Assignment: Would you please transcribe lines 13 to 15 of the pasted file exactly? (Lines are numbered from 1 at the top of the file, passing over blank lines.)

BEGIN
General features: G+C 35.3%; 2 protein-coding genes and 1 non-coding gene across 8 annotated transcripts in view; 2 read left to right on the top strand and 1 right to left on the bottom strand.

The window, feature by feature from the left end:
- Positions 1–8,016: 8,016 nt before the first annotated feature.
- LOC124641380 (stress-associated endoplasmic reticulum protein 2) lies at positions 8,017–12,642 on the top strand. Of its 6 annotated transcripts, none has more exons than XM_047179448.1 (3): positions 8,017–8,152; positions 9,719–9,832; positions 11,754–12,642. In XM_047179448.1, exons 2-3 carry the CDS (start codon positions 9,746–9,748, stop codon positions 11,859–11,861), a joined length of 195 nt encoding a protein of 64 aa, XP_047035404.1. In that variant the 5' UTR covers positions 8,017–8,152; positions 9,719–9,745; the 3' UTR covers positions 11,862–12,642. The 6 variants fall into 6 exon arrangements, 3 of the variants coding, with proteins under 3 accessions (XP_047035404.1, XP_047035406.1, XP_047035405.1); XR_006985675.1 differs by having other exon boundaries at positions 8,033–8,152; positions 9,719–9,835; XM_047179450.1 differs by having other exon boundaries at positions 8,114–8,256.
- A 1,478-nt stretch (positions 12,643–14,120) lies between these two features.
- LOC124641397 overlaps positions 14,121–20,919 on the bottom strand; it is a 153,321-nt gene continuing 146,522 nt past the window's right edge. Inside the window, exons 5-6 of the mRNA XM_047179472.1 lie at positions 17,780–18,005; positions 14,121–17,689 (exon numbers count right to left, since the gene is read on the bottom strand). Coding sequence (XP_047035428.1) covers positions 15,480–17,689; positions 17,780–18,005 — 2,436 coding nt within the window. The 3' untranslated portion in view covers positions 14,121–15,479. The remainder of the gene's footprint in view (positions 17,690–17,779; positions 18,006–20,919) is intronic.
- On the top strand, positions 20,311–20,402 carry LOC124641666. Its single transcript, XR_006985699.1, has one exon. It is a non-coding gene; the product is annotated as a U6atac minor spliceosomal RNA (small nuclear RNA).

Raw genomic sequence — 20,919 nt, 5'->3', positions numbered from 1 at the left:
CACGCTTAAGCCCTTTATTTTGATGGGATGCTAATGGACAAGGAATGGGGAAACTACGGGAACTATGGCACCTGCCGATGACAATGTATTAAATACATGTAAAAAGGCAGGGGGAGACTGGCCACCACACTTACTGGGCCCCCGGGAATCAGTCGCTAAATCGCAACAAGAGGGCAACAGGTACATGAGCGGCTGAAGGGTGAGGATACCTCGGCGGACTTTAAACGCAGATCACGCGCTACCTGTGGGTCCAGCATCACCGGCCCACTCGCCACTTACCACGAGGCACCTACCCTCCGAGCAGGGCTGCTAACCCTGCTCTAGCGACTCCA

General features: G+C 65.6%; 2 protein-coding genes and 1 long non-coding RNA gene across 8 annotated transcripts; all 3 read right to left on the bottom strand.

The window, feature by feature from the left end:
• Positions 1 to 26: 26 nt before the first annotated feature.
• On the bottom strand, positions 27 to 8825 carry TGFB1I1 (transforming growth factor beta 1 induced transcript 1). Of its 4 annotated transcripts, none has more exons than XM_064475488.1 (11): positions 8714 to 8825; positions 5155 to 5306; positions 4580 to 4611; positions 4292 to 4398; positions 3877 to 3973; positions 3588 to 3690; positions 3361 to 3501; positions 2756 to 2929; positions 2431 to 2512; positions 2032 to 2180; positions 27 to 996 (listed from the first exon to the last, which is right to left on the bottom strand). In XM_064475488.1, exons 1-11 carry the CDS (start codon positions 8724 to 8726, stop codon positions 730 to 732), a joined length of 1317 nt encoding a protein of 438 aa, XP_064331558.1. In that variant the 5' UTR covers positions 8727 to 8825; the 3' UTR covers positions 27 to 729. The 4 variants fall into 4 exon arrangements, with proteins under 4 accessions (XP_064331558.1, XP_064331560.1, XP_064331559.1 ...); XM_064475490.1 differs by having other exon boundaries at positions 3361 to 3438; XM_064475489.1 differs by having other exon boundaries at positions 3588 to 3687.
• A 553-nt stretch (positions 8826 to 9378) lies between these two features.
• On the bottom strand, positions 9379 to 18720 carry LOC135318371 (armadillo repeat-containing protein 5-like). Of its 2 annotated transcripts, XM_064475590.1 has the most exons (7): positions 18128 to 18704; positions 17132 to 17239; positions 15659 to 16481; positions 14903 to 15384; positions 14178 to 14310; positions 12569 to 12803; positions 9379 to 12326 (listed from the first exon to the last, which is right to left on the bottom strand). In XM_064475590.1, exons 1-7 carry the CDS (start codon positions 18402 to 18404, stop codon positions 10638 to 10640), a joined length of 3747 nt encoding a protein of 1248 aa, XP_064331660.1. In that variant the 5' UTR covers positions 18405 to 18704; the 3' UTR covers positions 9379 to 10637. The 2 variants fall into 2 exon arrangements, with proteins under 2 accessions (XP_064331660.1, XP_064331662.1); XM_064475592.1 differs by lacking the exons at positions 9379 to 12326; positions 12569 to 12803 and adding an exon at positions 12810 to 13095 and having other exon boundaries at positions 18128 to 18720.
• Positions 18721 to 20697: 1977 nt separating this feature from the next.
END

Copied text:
• On the bottom strand, positions 27 to 8825 carry TGFB1I1 (transforming growth factor beta 1 induced transcript 1). Of its 4 annotated transcripts, none has more exons than XM_064475488.1 (11): positions 8714 to 8825; positions 5155 to 5306; positions 4580 to 4611; positions 4292 to 4398; positions 3877 to 3973; positions 3588 to 3690; positions 3361 to 3501; positions 2756 to 2929; positions 2431 to 2512; positions 2032 to 2180; positions 27 to 996 (listed from the first exon to the last, which is right to left on the bottom strand). In XM_064475488.1, exons 1-11 carry the CDS (start codon positions 8724 to 8726, stop codon positions 730 to 732), a joined length of 1317 nt encoding a protein of 438 aa, XP_064331558.1. In that variant the 5' UTR covers positions 8727 to 8825; the 3' UTR covers positions 27 to 729. The 4 variants fall into 4 exon arrangements, with proteins under 4 accessions (XP_064331558.1, XP_064331560.1, XP_064331559.1 ...); XM_064475490.1 differs by having other exon boundaries at positions 3361 to 3438; XM_064475489.1 differs by having other exon boundaries at positions 3588 to 3687.
• A 553-nt stretch (positions 8826 to 9378) lies between these two features.
• On the bottom strand, positions 9379 to 18720 carry LOC135318371 (armadillo repeat-containing protein 5-like). Of its 2 annotated transcripts, XM_064475590.1 has the most exons (7): positions 18128 to 18704; positions 17132 to 17239; positions 15659 to 16481; positions 14903 to 15384; positions 14178 to 14310; positions 12569 to 12803; positions 9379 to 12326 (listed from the first exon to the last, which is right to left on the bottom strand). In XM_064475590.1, exons 1-7 carry the CDS (start codon positions 18402 to 18404, stop codon positions 10638 to 10640), a joined length of 3747 nt encoding a protein of 1248 aa, XP_064331660.1. In that variant the 5' UTR covers positions 18405 to 18704; the 3' UTR covers positions 9379 to 10637. The 2 variants fall into 2 exon arrangements, with proteins under 2 accessions (XP_064331660.1, XP_064331662.1); XM_064475592.1 differs by lacking the exons at positions 9379 to 12326; positions 12569 to 12803 and adding an exon at positions 12810 to 13095 and having other exon boundaries at positions 18128 to 18720.